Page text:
The public health and safety issues with a casino gaming facility have been brought to the attention of Council time and again through various processes, including the public process underway to evaluate these development applications. This issue can't be ignored if consistency with the Provincial Policy Statement is to be demonstrated – unless Council refuses these applications.


The Proposed Zoning By-law Amendment


The proposed zoning by-law amendment applied for by the applicant seeks to add a “place of amusement” as a permitted use to the subject lands. This site-specific addition to the by-law will not facilitate a casino in this location.


The City's zoning by-law defines a “place of amusement” as, “a commercial establishment where indoor facilities are provided for participatory entertainment and amusement activities, or where exhibits are displayed for gain or profit, and includes, without limiting the generality of the foregoing, a bowling alley, pool hall, billiards parlour, arcade or game establishment, pinball arcade or wax museum.” A “casino” is not listed in the by-law as an example of a place of amusement.


The zoning by-law is clear: the use must be commercial in nature – which means that it will provide a good or service with the requirement of remuneration. As discussed above, a casino is not a commercial land use, as it does not provide goods or services, and does not reap or lose profit as commercial enterprises do. It is a government-sanctioned monopoly that does not compete with other, similar uses for the purpose of profit.
Further, it is quite clear that the zoning by-law contemplates much smaller-scale uses than a casino in the “place of amusment” category. The uses listed are all commercial in nature, and although may be physically somewhat large, they are the sorts of uses that one might expect to find in town and regional centres, and along mainstreets. And that's largely where “places of amusement” are presently permitted in the by-law.


Indeed, the by-law even includes restrictions for some types of places of amusement – notably, lands zoned C2 in the by-law permit a “place of amusement” but offer further restrictions to “pinball arcades”, indicating that a pinball arcade containing more than 20 game machines shall locate within 300 metres of a public school. This restriction on “pinball arcades” of a certain size is very suggestive that the “place of amusement” zoning category is one that contemplates a type of use which is a poor fit for a casino.


If a casino is not a “place of amusement”, what, then, is the appropriate zoning category for a casino? As with the City's Official Plan, a “casino” is not defined in the City's zoning by-law. As such, it is clear that the use is not presently contemplated in any zoning category. A site-specific zoning category would need to be established in order to permit a casino use anywhere in the City via a zoning by-law amendment. The application in front of Council filed by the applicant would have been the appropriate time to address the specific regulatory needs of a casino, however the amendment seeks simply to add a “place of amusement” to the by-law for the subject lands.


Although not specifically defined in the City's zoning by-law, there is an existing land use permission on one piece of property in the City where a casino appears to be identified as a permitted use. The lands on which the Slots at Sudbury Downs are located are zoned “Open Space Recreational 2” in the City's by-law, which permits “wagering facilities” and a “gambling casino”. It does not permit commercial land uses, or a “place of amusement”. Instead, the by-law here is very clear with regards to the use in question – a “wagering facility” and “gambling casino” are uses and activities that are quite different from a “place of amusement”.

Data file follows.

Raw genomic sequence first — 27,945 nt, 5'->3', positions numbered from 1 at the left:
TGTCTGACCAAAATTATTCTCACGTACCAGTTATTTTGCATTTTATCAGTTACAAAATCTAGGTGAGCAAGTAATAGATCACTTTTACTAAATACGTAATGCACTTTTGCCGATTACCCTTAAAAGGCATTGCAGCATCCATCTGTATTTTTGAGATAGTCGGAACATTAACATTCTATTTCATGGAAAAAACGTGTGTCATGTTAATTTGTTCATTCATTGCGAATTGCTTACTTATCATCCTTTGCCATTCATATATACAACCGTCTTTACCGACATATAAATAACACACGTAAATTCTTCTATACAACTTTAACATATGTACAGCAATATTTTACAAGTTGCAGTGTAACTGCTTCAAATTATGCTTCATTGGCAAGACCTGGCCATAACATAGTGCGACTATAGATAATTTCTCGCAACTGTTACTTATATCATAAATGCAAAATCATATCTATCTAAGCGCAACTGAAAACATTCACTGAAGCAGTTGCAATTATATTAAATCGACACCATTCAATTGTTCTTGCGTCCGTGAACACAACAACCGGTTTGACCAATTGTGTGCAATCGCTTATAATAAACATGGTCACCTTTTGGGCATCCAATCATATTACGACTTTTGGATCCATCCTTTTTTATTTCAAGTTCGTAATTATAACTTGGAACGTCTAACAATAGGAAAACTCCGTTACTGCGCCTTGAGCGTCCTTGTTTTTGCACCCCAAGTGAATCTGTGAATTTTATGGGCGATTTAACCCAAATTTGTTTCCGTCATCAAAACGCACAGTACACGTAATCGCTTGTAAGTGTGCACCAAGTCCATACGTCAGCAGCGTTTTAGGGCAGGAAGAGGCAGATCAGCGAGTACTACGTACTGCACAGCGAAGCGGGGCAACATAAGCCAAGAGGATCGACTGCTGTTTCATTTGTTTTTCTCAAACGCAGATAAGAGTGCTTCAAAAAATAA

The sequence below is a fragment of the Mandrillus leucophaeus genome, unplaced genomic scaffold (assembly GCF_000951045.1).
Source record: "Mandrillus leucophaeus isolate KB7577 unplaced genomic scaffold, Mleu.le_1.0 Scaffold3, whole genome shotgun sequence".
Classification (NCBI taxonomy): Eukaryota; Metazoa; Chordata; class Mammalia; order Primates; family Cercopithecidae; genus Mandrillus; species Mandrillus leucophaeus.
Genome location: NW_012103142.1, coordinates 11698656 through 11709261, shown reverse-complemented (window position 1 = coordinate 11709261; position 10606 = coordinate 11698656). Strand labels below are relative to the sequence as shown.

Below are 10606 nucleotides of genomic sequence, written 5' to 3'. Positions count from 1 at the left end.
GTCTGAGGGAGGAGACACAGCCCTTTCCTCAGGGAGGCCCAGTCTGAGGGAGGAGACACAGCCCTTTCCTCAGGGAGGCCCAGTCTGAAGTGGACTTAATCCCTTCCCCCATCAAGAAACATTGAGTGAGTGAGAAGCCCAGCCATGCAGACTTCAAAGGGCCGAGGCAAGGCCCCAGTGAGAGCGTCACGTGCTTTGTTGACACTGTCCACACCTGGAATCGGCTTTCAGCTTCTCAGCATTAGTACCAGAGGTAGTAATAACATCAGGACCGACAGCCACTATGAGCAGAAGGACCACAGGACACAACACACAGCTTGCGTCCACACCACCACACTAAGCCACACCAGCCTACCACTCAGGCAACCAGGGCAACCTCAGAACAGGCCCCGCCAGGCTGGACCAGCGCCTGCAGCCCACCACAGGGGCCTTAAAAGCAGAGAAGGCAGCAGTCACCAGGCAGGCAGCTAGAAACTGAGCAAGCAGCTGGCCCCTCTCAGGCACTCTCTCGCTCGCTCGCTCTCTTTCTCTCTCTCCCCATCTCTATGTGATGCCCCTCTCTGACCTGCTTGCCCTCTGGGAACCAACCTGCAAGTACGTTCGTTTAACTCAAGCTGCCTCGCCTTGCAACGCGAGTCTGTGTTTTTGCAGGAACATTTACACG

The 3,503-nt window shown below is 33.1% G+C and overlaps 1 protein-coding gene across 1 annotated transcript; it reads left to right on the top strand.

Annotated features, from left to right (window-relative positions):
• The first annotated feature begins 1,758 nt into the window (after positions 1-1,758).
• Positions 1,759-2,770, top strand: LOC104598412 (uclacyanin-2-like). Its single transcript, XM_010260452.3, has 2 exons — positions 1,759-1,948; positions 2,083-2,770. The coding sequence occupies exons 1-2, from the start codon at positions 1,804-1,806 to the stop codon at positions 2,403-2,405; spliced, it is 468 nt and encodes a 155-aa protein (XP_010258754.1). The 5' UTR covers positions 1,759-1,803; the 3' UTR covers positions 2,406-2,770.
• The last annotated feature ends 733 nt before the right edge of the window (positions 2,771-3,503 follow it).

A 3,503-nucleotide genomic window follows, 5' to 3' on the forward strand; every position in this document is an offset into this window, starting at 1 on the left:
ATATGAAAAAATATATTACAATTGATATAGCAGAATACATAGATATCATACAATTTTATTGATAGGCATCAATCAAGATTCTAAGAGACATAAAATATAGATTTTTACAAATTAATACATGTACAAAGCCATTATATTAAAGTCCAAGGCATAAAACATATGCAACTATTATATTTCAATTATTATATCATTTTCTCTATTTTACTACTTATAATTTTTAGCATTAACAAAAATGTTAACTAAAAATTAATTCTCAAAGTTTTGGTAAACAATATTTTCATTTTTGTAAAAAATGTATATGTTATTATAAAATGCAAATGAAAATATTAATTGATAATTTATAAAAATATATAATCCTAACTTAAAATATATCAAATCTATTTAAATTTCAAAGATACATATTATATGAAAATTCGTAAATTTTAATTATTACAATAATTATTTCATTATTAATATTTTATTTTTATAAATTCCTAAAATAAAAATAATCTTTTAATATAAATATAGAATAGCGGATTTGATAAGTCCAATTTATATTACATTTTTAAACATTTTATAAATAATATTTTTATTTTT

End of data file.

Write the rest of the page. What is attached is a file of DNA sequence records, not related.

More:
While the language in the by-law for the OSR2 lands may be left over from the former Comprehensive Zoning By-law for the Town of Rayside Balfour, it must be noted that the City of Greater Sudbury did away with that by-law in 2010 when it adopted a Comprehensive By-law for the City in its entirety. The City could have addressed the matter over the appropriate zoning for the Slots facility in 2010 if it believed that a casino would more appropriately be zoned as a “place of amusement”, but it did not change the land use permission for the Slots at Sudbury Downs.


Based on the above, I submit that the applicant, if applying for a permission for a casino, has erred in the submission of a zoning amendment to permit a “place of amusement” on the subject lands. A casino is not a commercial land use, and it is not a permitted use on lands where a “place of amusement” is permitted. Given that the City of Greater Sudbury's comprehensive zoning by-law only permits a “casino” on lands currently occupied by Sudbury Downs, the City should rely on that zoning permission in the by-law to determine what an appropriate zoning category for a casino.


And since a casino is not presently permitted in the City of Greater Sudbury's Official Plan, the City should develop policy for casinos through the Official Plan that can help guide decision-makers when it comes to determining whether a casino is an appropriate land use in our City, and if so, where it should be located so as to minimize health and safety concerns as per the Provincial Policy Statement.


Analysis


The proposed Official Plan and zoning by-law amendments do not have regards to matters of Provincial Interest as identified in Section 2 of the Planning Act (and specifically those matters related to public health and safety), are not consistent with the Provincial Policy Statement (2014) and do not conform to the City of Greater Sudbury's Official Plan, which currently does not contemplate this type of land use without the comprehensive addition of guiding policy.


Further, the proposed “place of amusement” land use permission for the subject lands is inappropriate, as it will not facility a casino on the site.


For all of the above reasons, Council should refuse the proposed zoning amendment.


Please provide me with Notice of Council’s decision with regards to this matter.

(opinions expressed in this blog are my own and should not be interpreted as being consistent with the views and/or policies of the Green Parties of Ontario and Canada)